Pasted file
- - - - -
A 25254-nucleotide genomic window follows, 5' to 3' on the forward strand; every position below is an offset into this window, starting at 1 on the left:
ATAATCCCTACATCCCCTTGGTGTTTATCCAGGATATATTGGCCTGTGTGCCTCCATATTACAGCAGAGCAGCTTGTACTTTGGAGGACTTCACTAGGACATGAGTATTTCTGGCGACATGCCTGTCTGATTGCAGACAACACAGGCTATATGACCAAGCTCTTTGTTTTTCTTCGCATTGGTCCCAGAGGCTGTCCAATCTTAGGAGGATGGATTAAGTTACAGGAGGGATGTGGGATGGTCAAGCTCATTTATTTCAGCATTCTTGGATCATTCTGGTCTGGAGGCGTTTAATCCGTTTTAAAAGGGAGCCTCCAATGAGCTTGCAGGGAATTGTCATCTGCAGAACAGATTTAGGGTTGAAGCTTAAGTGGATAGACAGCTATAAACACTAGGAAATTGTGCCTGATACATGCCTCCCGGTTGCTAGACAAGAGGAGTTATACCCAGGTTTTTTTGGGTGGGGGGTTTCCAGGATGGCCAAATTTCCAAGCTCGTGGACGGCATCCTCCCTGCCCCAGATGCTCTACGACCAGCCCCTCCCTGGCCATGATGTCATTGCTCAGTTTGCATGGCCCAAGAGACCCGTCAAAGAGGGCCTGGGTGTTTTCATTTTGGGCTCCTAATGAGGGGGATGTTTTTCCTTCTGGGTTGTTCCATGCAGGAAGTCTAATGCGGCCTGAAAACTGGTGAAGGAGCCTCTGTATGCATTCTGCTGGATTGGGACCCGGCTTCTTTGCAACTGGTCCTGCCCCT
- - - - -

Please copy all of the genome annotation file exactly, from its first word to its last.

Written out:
A 25254-nucleotide genomic window follows, 5' to 3' on the forward strand; every position below is an offset into this window, starting at 1 on the left:
ATAATCCCTACATCCCCTTGGTGTTTATCCAGGATATATTGGCCTGTGTGCCTCCATATTACAGCAGAGCAGCTTGTACTTTGGAGGACTTCACTAGGACATGAGTATTTCTGGCGACATGCCTGTCTGATTGCAGACAACACAGGCTATATGACCAAGCTCTTTGTTTTTCTTCGCATTGGTCCCAGAGGCTGTCCAATCTTAGGAGGATGGATTAAGTTACAGGAGGGATGTGGGATGGTCAAGCTCATTTATTTCAGCATTCTTGGATCATTCTGGTCTGGAGGCGTTTAATCCGTTTTAAAAGGGAGCCTCCAATGAGCTTGCAGGGAATTGTCATCTGCAGAACAGATTTAGGGTTGAAGCTTAAGTGGATAGACAGCTATAAACACTAGGAAATTGTGCCTGATACATGCCTCCCGGTTGCTAGACAAGAGGAGTTATACCCAGGTTTTTTTGGGTGGGGGGTTTCCAGGATGGCCAAATTTCCAAGCTCGTGGACGGCATCCTCCCTGCCCCAGATGCTCTACGACCAGCCCCTCCCTGGCCATGATGTCATTGCTCAGTTTGCATGGCCCAAGAGACCCGTCAAAGAGGGCCTGGGTGTTTTCATTTTGGGCTCCTAATGAGGGGGATGTTTTTCCTTCTGGGTTGTTCCATGCAGGAAGTCTAATGCGGCCTGAAAACTGGTGAAGGAGCCTCTGTATGCATTCTGCTGGATTGGGACCCGGCTTCTTTGCAACTGGTCCTGCCCCT